Our desire to gossip may also derive from our need to belong: Engaging in the exchange of information — gossip — can be evidence of membership in a group. John Beard Haviland, professor of anthropology at the University of California, San Diego, observed a small village in Mexico for his 1977 book "Gossip, Reputation, and Knowledge" in Zinacantan (University of Chicago Press). "It takes a certain kind of insider knowledge to be able to gossip," Haviland says. And the extent to which you can gossip — and find people to gossip with — is evidence that you have acquired that insider knowledge, as well as an understanding of a community's values and standards, he says.
But you don't have to visit a remote village to realize how cozy gossip can make you feel. At a recent dinner with a co-worker, I found myself kind of bored, a little detached. Until, that is, we started discussing a mutual acquaintance. We weren't saying anything bad (quite the contrary, in fact), but understanding that this colleague shared my opinion of a third party made me feel instantly closer to her. "When you share gossip with someone, you are telling that person you trust them with sensitive information," McAndrew says. "This makes it more likely that they, in turn, will share sensitive information with you, creating a stronger bond." I often feel a sense of complicity when gossiping with someone. And, of course, whispering anything makes it seem illicit and appealing.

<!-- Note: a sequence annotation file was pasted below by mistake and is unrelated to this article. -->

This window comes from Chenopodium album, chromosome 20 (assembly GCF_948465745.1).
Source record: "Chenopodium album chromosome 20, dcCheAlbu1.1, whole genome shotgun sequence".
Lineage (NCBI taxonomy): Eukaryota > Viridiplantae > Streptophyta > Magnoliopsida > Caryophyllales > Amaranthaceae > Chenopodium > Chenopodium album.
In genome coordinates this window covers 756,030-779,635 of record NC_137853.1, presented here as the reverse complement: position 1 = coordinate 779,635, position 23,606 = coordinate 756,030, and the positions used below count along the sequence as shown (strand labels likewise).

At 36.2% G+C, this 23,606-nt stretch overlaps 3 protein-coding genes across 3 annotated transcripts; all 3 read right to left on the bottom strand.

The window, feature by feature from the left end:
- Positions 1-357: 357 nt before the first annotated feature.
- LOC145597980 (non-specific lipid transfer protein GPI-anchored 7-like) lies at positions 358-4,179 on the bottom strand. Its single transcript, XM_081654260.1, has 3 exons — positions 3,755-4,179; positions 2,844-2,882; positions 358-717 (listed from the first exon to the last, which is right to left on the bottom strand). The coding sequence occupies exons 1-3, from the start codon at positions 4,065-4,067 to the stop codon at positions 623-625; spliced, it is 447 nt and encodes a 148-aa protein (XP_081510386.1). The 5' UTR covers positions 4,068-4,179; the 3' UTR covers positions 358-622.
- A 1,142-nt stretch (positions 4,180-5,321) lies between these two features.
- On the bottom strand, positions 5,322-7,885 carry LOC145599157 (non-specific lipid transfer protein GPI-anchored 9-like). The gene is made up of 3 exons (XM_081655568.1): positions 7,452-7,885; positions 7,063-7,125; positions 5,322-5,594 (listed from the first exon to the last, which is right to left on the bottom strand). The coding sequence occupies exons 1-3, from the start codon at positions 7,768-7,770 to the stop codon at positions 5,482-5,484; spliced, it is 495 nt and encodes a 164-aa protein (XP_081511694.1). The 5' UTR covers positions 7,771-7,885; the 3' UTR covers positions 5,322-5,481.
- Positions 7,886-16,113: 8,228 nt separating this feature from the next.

Helpful or harmful?
Not all gossip is necessarily of the negative "Well, hasn't she gotten plump" variety; it can even be helpful. There are people to whom I've given second chances after hearing something sympathetic through the grapevine. And how grateful I am that I have. "Her husband's having an affair" might be salacious, but it also may explain why a formerly friendly colleague has suddenly stopped coming by to chat.
Gossip could even be mentally beneficial, like crossword puzzles or sudoku. A University of Michigan study found that chatty socializing is an effective mental exercise for boosting memory and performance — just as effective, in fact, as more traditional kinds of mental exercise. So my early-morning phone calls, then, are a warm-up for my workday, like the lazy, limbering 10 minutes I log on the bike before starting to exercise.